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NCJ Number: 222184 Find in a Library
Title: Nocturnal Oviposition Behavior of Carrion Flies in Rural and Urban Environments: Methodological Problems and Forensic Implications
Journal: Canadian Society of Forensic Science Journal  Volume:40  Issue:4  Dated:December 2007  Pages:173-182
Author(s): Trevor Stamper; Ronald W. Debry
Date Published: December 2007
Page Count: 10
Publisher: http://www.csfs.ca 
Type: Report (Study/Research)
Format: Article
Language: English; French
Country: Canada
Annotation: In order to determine whether flies oviposit on dead bodies at night, an important issue in using fly development in estimating time since death, this study used the night-time exposure of rat carcasses at three sites in the Cincinnati metro region for two field seasons, 2005 and 2006.
Abstract: The study found that night-time carrion fly ovipositing behavior is apparently unlikely in the Cincinnati area of Ohio. Potentially positive results in the 2005 pilot run were due to methodological problems. Several major factors were found to contribute to contamination of night-time ovipositing experiments before, during, and after exposure. These issues must be addressed by future researchers. Significant issues remain regarding the possibility and prevalence of night-time ovipositing behavior, so further research is needed. Future work should report certain minimum information: time of bait deposition, temperature, humidity, light levels, and bait choices and decomposition stage. Increased sample sizes are critical in determining whether this behavior occurs. The nature of sites must be carefully considered, and they should be defined as rural or urban. Concurrent daytime studies would be useful in identifying which species are generally present at the time of the nocturnal studies; however, they should only be conducted if they can be prevented from contaminating the samples. The methods used for the 2005 and 2006 seasons are described. This includes detailed descriptions of the three sites, any exposure to artificial light at the sites, the bait used, time of exposure, and the sampling procedure. Positive and negative control experiments were conducted prior to the beginning of the field season in order to check for contamination between samples and from outside sources. 1 table and 19 references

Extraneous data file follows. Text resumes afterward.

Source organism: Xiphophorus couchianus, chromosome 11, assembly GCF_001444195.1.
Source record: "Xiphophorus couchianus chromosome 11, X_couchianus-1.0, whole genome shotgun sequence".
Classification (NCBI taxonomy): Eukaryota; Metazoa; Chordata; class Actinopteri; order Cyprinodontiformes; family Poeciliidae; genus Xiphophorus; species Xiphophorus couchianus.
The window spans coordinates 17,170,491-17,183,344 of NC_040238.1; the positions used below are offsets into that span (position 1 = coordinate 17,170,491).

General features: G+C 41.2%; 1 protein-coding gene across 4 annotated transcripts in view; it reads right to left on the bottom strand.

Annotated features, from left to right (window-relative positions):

Main Term(s): Criminology; Ohio
Index Term(s): Death investigations; Investigative techniques; Rural area studies; Time of death determination; Urban area studies
To cite this abstract, use the following link:
http://www.ncjrs.gov/App/publications/abstract.aspx?ID=244081

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